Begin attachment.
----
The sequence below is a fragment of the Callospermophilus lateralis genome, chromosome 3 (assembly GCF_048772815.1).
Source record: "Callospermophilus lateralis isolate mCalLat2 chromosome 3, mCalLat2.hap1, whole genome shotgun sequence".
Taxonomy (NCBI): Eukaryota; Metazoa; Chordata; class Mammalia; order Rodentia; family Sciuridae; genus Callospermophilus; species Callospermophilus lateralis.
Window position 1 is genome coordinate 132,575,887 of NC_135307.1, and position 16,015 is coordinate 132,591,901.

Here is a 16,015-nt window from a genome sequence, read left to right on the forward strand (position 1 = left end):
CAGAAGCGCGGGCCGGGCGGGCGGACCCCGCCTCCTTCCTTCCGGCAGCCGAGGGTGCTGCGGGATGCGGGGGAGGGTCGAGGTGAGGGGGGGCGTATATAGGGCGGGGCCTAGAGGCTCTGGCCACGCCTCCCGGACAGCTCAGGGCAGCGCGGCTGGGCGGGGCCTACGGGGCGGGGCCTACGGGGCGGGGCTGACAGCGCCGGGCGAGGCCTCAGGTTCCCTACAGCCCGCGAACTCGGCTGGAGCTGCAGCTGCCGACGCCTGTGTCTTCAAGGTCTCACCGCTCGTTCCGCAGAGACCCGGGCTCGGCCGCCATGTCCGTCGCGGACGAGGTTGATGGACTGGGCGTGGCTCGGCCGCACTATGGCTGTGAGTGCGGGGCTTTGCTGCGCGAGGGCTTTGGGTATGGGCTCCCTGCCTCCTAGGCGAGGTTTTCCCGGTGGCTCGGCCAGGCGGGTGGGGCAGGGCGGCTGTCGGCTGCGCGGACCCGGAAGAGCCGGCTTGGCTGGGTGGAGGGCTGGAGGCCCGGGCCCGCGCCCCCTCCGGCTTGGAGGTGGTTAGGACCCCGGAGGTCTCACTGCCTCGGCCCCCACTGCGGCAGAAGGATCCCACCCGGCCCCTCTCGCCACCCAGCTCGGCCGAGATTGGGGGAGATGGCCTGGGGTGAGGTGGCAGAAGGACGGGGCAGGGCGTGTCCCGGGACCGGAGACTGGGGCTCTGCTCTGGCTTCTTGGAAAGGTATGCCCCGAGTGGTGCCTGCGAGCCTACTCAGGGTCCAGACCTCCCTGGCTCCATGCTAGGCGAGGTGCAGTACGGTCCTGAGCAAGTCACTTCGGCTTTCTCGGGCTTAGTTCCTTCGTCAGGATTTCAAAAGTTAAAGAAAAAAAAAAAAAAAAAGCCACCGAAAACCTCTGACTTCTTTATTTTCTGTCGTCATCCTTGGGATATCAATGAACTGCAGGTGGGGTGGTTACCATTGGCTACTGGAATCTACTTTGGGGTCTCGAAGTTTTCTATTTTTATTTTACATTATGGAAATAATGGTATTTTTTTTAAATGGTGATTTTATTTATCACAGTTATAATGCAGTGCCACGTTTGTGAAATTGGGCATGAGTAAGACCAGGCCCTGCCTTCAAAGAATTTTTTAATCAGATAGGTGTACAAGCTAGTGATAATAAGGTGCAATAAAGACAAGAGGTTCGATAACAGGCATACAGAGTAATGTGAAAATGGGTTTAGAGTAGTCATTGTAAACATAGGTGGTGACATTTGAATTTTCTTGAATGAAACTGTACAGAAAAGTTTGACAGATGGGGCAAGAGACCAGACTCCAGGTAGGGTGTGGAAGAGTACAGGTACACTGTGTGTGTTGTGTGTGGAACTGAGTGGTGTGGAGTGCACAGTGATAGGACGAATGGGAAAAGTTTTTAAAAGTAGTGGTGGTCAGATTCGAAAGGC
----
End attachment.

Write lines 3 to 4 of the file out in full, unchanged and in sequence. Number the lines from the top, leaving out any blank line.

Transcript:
Taxonomy (NCBI): Eukaryota; Metazoa; Chordata; class Mammalia; order Rodentia; family Sciuridae; genus Callospermophilus; species Callospermophilus lateralis.
Window position 1 is genome coordinate 132,575,887 of NC_135307.1, and position 16,015 is coordinate 132,591,901.